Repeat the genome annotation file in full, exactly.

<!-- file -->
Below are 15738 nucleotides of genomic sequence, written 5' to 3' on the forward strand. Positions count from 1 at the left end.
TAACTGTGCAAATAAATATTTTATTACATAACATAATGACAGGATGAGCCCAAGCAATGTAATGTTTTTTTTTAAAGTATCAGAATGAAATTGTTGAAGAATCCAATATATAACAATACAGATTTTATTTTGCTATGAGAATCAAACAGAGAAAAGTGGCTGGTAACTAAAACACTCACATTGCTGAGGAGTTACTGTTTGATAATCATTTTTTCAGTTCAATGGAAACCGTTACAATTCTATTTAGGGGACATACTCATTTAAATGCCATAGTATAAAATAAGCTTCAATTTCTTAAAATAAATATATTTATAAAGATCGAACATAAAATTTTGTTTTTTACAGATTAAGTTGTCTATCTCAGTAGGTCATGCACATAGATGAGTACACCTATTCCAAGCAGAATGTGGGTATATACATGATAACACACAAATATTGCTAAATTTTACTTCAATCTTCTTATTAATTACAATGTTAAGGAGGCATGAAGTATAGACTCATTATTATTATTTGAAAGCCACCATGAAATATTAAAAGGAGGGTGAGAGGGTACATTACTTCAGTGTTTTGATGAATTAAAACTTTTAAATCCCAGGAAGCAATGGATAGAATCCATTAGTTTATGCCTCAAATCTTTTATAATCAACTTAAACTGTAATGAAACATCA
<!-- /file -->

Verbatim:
Below are 15738 nucleotides of genomic sequence, written 5' to 3' on the forward strand. Positions count from 1 at the left end.
TAACTGTGCAAATAAATATTTTATTACATAACATAATGACAGGATGAGCCCAAGCAATGTAATGTTTTTTTTTAAAGTATCAGAATGAAATTGTTGAAGAATCCAATATATAACAATACAGATTTTATTTTGCTATGAGAATCAAACAGAGAAAAGTGGCTGGTAACTAAAACACTCACATTGCTGAGGAGTTACTGTTTGATAATCATTTTTTCAGTTCAATGGAAACCGTTACAATTCTATTTAGGGGACATACTCATTTAAATGCCATAGTATAAAATAAGCTTCAATTTCTTAAAATAAATATATTTATAAAGATCGAACATAAAATTTTGTTTTTTACAGATTAAGTTGTCTATCTCAGTAGGTCATGCACATAGATGAGTACACCTATTCCAAGCAGAATGTGGGTATATACATGATAACACACAAATATTGCTAAATTTTACTTCAATCTTCTTATTAATTACAATGTTAAGGAGGCATGAAGTATAGACTCATTATTATTATTTGAAAGCCACCATGAAATATTAAAAGGAGGGTGAGAGGGTACATTACTTCAGTGTTTTGATGAATTAAAACTTTTAAATCCCAGGAAGCAATGGATAGAATCCATTAGTTTATGCCTCAAATCTTTTATAATCAACTTAAACTGTAATGAAACATCA